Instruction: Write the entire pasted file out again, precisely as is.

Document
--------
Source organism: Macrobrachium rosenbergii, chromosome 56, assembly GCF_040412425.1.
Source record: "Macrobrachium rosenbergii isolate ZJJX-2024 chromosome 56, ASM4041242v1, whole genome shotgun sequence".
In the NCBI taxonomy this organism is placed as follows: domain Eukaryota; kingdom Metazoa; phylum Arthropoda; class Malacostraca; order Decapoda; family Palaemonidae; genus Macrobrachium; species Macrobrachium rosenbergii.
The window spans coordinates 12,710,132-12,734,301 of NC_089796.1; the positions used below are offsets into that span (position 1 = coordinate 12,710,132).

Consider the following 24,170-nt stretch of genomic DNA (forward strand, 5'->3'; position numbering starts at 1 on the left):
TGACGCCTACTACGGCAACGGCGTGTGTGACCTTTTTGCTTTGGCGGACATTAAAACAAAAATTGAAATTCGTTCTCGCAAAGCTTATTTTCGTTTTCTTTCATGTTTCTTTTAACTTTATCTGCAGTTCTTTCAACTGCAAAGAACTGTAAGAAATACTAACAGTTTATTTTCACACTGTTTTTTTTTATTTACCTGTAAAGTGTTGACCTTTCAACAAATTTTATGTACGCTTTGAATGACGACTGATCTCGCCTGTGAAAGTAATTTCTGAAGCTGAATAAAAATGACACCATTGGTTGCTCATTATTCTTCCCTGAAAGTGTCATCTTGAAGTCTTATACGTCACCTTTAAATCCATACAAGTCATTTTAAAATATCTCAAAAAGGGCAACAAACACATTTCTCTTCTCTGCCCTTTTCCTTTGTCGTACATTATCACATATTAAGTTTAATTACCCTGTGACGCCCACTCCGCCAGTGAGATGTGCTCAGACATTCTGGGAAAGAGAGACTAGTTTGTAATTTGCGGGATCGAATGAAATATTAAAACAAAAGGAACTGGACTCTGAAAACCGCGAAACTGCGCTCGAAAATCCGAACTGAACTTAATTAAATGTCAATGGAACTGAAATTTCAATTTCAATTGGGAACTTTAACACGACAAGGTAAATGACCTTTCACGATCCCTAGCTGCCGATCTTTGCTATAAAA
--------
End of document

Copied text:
Source organism: Macrobrachium rosenbergii, chromosome 56, assembly GCF_040412425.1.
Source record: "Macrobrachium rosenbergii isolate ZJJX-2024 chromosome 56, ASM4041242v1, whole genome shotgun sequence".
In the NCBI taxonomy this organism is placed as follows: domain Eukaryota; kingdom Metazoa; phylum Arthropoda; class Malacostraca; order Decapoda; family Palaemonidae; genus Macrobrachium; species Macrobrachium rosenbergii.
The window spans coordinates 12,710,132-12,734,301 of NC_089796.1; the positions used below are offsets into that span (position 1 = coordinate 12,710,132).

Consider the following 24,170-nt stretch of genomic DNA (forward strand, 5'->3'; position numbering starts at 1 on the left):
TGACGCCTACTACGGCAACGGCGTGTGTGACCTTTTTGCTTTGGCGGACATTAAAACAAAAATTGAAATTCGTTCTCGCAAAGCTTATTTTCGTTTTCTTTCATGTTTCTTTTAACTTTATCTGCAGTTCTTTCAACTGCAAAGAACTGTAAGAAATACTAACAGTTTATTTTCACACTGTTTTTTTTTATTTACCTGTAAAGTGTTGACCTTTCAACAAATTTTATGTACGCTTTGAATGACGACTGATCTCGCCTGTGAAAGTAATTTCTGAAGCTGAATAAAAATGACACCATTGGTTGCTCATTATTCTTCCCTGAAAGTGTCATCTTGAAGTCTTATACGTCACCTTTAAATCCATACAAGTCATTTTAAAATATCTCAAAAAGGGCAACAAACACATTTCTCTTCTCTGCCCTTTTCCTTTGTCGTACATTATCACATATTAAGTTTAATTACCCTGTGACGCCCACTCCGCCAGTGAGATGTGCTCAGACATTCTGGGAAAGAGAGACTAGTTTGTAATTTGCGGGATCGAATGAAATATTAAAACAAAAGGAACTGGACTCTGAAAACCGCGAAACTGCGCTCGAAAATCCGAACTGAACTTAATTAAATGTCAATGGAACTGAAATTTCAATTTCAATTGGGAACTTTAACACGACAAGGTAAATGACCTTTCACGATCCCTAGCTGCCGATCTTTGCTATAAAA